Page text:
"Slattery's People?"

"I didn't say that!" he replied sharply.   "Yes. Slattery's.  Anyway the heads of CBS decided that with another year of Perry in the offing they didn't want to convert at that point.   I went along.  I'm a paid actor.  Once having signed a contract, I had a certain obligation.  Last year I still felt it.  So we made an eighth year of Perry Mason."

It must be added parenthetically that Burr was and is paid what may be the highest straight salary ever offered an TV actor.  He is not and never has been a participant in the profits as are most other superstars.  Instead his employers, CBS and Paisano Productions, co-owners of the show, pay him astronomical sums, mostly deferred over what amounts to the rest of his natural lifetime.

Burr explained why he had agreed to do yet another season.   "My actors were hurting," he said.

Suddenly I saw him as God's gift to intransigent actors, tender to men's troubles, father of the world.  Burr himself was not unaware of the effect.

"I couldn't let go," he continued.  "I was concerned.  Then there was something else.  I've always told myself  I'd like to go out on a good year.  This year was a bad year.  Sometimes the plots got so involved even I couldn't understand them.  But next year can be a great one."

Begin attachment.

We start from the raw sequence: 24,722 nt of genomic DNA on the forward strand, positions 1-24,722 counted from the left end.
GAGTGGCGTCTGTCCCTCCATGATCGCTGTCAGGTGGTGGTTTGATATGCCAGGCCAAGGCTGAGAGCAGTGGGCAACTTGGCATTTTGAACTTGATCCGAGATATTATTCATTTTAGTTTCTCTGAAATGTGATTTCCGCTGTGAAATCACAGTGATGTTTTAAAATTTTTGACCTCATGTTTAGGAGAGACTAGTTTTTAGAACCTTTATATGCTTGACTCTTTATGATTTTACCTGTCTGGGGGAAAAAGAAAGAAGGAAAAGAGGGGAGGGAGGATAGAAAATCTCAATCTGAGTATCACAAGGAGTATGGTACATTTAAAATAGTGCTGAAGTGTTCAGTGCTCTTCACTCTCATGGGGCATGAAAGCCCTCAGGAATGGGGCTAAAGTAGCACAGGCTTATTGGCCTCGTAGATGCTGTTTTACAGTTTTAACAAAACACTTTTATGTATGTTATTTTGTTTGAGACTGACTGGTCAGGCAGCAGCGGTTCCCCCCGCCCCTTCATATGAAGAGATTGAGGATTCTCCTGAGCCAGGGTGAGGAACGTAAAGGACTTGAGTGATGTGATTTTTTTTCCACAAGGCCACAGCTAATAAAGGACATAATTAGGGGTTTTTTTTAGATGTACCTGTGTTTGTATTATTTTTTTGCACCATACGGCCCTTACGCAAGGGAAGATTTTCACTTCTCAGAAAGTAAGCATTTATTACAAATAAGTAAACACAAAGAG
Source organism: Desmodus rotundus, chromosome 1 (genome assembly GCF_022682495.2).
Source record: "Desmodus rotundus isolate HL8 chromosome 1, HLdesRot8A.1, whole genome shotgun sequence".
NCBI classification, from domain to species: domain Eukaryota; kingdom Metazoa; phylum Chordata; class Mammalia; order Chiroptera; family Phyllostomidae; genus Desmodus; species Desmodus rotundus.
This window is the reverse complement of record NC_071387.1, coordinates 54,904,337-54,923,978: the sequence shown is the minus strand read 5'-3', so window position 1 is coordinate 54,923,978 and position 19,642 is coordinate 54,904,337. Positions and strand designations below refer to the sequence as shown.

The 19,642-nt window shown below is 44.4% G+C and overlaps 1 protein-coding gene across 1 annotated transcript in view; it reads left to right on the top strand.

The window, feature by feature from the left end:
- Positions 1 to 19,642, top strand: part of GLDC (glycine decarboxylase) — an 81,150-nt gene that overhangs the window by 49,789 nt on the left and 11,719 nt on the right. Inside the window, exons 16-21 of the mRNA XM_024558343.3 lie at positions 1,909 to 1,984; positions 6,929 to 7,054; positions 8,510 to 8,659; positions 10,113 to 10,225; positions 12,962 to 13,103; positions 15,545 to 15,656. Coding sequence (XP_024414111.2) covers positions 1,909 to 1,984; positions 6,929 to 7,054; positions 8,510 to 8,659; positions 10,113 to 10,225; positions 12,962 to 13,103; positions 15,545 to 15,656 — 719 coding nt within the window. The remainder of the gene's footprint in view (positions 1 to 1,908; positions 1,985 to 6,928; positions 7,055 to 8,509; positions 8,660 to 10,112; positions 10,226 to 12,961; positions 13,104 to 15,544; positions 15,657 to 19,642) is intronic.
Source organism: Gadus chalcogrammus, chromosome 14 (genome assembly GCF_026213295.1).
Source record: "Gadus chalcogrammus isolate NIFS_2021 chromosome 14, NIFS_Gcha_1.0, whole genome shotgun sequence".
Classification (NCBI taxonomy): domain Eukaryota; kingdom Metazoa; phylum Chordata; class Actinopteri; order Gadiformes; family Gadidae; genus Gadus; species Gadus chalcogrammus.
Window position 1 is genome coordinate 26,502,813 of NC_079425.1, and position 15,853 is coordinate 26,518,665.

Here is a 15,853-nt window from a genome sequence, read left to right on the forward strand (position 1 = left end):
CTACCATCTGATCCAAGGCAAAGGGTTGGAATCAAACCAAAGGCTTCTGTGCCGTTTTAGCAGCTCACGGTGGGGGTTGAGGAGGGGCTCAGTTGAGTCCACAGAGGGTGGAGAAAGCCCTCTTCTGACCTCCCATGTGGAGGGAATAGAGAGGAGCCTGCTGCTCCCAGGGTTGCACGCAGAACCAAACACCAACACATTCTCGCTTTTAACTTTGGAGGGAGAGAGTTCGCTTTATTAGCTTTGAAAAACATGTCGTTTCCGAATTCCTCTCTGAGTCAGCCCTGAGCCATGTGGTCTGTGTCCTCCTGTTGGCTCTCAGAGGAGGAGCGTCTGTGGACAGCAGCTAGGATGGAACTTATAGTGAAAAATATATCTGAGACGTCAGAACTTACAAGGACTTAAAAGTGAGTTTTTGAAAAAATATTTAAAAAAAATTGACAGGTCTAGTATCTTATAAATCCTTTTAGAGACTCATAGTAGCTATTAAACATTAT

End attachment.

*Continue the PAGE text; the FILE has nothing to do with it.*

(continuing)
I could visualize Burr waiting for that "great year"to go out on until Perry Mason was defending cases from a wheel chair--which at his current rate may not be too far away.  "No," Burr said.  "You get a kind of a second wind, a different approach, new blood in the writing department.  I just have a feeling this can be it."

And yet it was evident --despite the formation of Harbour Productions, Unlimited, Burr's new production company which, he says, will field two pilots and possibly a movie next year--that it will be a long time before The Power or anything else replaces Perry Mason.  Burr is curiously reluctant to acknowledge that it is still Perry who opens the doors to Burr's larger world.

"No!" he roars, his great beetle brows wrinkling.   "Perry presents the image!  He is the window dressing."